And this is what Corn Pop looks like. Actually, the technical name is Sweet Corn Soda.

Awhile back on a work trip though Oklahoma one of my coworkers and I stopped at a store called Pops. I am pretty sure they had every flavor of pop that you could ever imagine. I had to buy a bottle of the Corn Soda. Tonight was the big taste test, I plan on reviewing the five other flavors including bacon later in the week. 

The Boy, his parents and myself were the taste testers. Reactions were as follows:

The Boy: I'm not drinking this. 
The Mom: This tastes like the juice from can corn
The Dad: Like the water from boiled corn. 
Me: This is not good. 
The Boy: Ok so it wasn't as bad as bacon. 
Me: So maybe this wasn't a good idea
The Mom: I think I can taste butter

Wednesday, May 16, 2012

This gal is a proud farmer and I like make-up

Trust me the two can go together.

I think one of the reasons why I love my life so much is I truly get to do something I am passionate about every day - farm, play with cattle, speak about agriculture, the list goes on. I found it funny last night when two of my Twitter friends, who are both agriculture girls, @LBelleoftheBlog and @jenlynndewey started chatting (tweeting) about our love for make-up, because frankly that is another passion of mine. I love make-up.

Laura - LBelleoftheBlog has recently moved to an area of the country that MAC make-up stores aren't that prevalent. Kind of like my no MAC stores in Iowa situation. She started to tweet about the MAC products that fortunately the mailman had delivered. Jennifer - jenlynndewey quickly joined in on the conversation. And it turned into what our new favorite make-up products are.

Jennifer is oohing over this Kat Von D Eye Shadow Palette.

My own recent make-up MAC purchases. I am loving this new Pro Longwear Lip Creme called Postively Dashing. It stayed on through the afternoon, burgers, guacamole, and sangria. Perfect for girls that don't have time to be touching up their make-up all the time. The eyeshadow is called Antiqued - kind of a red/brown/coppery color, and then Studio Fix Foundation.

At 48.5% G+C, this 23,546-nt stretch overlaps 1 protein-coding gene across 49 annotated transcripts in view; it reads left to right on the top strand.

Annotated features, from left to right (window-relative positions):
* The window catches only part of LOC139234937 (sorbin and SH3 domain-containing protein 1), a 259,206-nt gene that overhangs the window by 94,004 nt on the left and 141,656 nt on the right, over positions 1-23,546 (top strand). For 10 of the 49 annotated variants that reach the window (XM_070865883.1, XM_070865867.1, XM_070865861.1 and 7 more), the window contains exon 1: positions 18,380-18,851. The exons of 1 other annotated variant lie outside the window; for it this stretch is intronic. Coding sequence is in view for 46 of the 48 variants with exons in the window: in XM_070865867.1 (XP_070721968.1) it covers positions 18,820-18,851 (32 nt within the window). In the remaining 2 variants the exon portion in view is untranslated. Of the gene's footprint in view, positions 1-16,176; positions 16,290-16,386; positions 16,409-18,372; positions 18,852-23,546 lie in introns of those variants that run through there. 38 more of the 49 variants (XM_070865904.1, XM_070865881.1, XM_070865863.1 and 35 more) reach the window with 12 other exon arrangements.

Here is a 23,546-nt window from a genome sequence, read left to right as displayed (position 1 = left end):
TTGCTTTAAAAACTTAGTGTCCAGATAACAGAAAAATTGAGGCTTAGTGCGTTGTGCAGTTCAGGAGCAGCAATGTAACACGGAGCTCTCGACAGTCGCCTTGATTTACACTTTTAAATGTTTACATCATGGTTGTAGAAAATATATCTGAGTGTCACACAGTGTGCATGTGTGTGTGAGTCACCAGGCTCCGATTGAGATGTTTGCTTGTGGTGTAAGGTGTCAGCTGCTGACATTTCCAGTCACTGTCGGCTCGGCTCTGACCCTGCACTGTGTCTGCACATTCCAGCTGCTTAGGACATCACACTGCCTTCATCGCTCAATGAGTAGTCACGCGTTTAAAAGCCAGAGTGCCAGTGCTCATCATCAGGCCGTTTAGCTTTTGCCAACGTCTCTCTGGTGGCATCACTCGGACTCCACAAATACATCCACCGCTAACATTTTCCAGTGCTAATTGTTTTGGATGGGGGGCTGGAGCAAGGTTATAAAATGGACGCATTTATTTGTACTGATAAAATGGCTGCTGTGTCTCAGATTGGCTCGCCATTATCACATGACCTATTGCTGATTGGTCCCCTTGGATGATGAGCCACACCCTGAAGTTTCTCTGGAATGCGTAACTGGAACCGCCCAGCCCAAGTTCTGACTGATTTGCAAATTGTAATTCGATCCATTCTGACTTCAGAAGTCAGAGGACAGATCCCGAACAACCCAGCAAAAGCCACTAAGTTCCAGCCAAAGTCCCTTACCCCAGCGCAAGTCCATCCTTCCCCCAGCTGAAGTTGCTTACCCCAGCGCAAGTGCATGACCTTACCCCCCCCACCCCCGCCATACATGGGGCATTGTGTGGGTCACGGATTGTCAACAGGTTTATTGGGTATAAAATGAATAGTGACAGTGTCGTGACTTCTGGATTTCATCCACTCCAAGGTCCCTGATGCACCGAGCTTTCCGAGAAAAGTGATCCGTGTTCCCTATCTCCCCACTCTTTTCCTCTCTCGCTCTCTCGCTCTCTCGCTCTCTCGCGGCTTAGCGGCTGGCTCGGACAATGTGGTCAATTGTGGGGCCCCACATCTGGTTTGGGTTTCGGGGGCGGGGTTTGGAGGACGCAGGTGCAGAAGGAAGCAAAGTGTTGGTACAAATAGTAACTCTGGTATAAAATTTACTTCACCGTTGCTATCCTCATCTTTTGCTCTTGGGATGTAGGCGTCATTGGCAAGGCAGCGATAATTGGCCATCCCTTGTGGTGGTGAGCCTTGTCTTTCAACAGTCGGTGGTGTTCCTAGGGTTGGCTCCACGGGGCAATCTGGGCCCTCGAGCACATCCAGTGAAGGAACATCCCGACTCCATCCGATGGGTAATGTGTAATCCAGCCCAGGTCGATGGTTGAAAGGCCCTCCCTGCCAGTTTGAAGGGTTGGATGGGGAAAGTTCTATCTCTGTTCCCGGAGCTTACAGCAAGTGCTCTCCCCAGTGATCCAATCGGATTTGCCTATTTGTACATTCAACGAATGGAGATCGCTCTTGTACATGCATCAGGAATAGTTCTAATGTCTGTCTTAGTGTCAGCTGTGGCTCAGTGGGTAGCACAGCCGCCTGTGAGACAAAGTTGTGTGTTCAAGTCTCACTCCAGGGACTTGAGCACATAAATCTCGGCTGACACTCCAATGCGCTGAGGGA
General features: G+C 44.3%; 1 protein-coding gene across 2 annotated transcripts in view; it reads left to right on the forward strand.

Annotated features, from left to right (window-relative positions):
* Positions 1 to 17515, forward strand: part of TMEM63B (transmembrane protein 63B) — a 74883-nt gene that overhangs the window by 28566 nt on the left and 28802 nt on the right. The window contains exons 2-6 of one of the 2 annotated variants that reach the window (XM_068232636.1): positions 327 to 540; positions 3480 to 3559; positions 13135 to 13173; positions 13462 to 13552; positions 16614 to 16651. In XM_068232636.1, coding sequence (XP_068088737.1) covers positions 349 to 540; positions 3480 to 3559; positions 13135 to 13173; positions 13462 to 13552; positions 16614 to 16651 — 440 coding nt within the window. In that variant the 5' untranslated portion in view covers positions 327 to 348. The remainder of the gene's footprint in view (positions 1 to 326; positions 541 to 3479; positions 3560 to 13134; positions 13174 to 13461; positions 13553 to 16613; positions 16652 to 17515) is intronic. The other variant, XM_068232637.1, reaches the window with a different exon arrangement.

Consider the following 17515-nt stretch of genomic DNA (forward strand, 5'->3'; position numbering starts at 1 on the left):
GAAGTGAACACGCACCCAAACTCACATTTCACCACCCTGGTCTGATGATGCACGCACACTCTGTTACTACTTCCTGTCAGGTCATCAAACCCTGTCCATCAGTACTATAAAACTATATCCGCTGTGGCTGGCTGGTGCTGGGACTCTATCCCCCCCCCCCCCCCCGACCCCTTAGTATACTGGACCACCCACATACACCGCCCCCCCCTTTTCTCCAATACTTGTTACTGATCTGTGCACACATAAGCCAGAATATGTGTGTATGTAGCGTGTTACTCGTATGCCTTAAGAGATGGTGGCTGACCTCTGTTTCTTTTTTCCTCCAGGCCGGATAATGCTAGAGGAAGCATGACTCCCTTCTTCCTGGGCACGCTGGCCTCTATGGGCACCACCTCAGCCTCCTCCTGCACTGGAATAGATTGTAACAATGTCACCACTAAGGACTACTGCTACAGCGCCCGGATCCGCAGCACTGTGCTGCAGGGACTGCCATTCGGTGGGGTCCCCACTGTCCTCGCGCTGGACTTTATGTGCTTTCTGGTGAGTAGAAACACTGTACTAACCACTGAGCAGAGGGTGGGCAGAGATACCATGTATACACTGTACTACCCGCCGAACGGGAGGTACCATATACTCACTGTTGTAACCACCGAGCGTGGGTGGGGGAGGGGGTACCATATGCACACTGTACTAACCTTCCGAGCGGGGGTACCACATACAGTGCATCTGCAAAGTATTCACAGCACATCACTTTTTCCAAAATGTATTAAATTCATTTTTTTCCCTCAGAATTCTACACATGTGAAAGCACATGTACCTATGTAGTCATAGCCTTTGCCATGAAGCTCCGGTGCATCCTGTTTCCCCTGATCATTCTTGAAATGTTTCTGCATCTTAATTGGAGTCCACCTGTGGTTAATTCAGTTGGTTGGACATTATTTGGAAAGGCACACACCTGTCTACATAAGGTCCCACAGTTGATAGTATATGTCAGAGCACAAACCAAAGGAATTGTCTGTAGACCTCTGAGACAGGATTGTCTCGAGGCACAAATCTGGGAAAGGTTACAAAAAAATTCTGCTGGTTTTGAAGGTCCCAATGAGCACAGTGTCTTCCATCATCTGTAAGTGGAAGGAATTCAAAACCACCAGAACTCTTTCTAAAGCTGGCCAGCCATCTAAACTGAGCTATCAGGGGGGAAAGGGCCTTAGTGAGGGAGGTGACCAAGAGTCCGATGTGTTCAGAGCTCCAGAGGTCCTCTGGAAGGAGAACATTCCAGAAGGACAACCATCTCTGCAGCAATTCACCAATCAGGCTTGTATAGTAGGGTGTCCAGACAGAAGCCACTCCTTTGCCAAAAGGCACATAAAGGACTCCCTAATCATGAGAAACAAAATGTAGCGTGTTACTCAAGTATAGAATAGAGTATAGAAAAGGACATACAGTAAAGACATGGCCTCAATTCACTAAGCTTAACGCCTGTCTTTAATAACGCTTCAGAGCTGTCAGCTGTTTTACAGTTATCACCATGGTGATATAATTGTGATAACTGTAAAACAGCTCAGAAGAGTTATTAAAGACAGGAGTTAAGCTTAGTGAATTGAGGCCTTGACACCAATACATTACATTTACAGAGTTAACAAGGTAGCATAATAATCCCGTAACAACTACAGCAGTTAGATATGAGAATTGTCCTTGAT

The thing is that we have spent plenty of time around livestock, pastures and crops, and yet we still like to have a little girly side. Maybe no matter how much you smell like a cow you can't hide you inner fashionista.

I changed by Crystal Cattle Facebook page profile picture today. I love these agriculture banners that Bella Spur has created. Check out this album to choose your own agriculture banner. Maybe they can make me one that say proud to be a farmer that love make-up!

Tuesday, May 15, 2012

Corn Report: It is out of the ground!

Another season of watching the corn grow. 

I am excited to start blogging again about the corn. Especially, since the Boy and I have our own field. This is also a little scary because it costs a lot of money to buy all the seed, fertilizer, rent the equipment (we call these input costs). We definitely need to have a good crop to cover all these initial costs.

We are farming just over a 100 acres this year. There are 1.3 acres in a football field to give you some perspective. 
The corn was planted a few weeks ago, but it took a really long time for it to finally pop its little head out of the ground. Who would have ever thought I would be so excited when the Boy texted me last week that the corn hard arrived.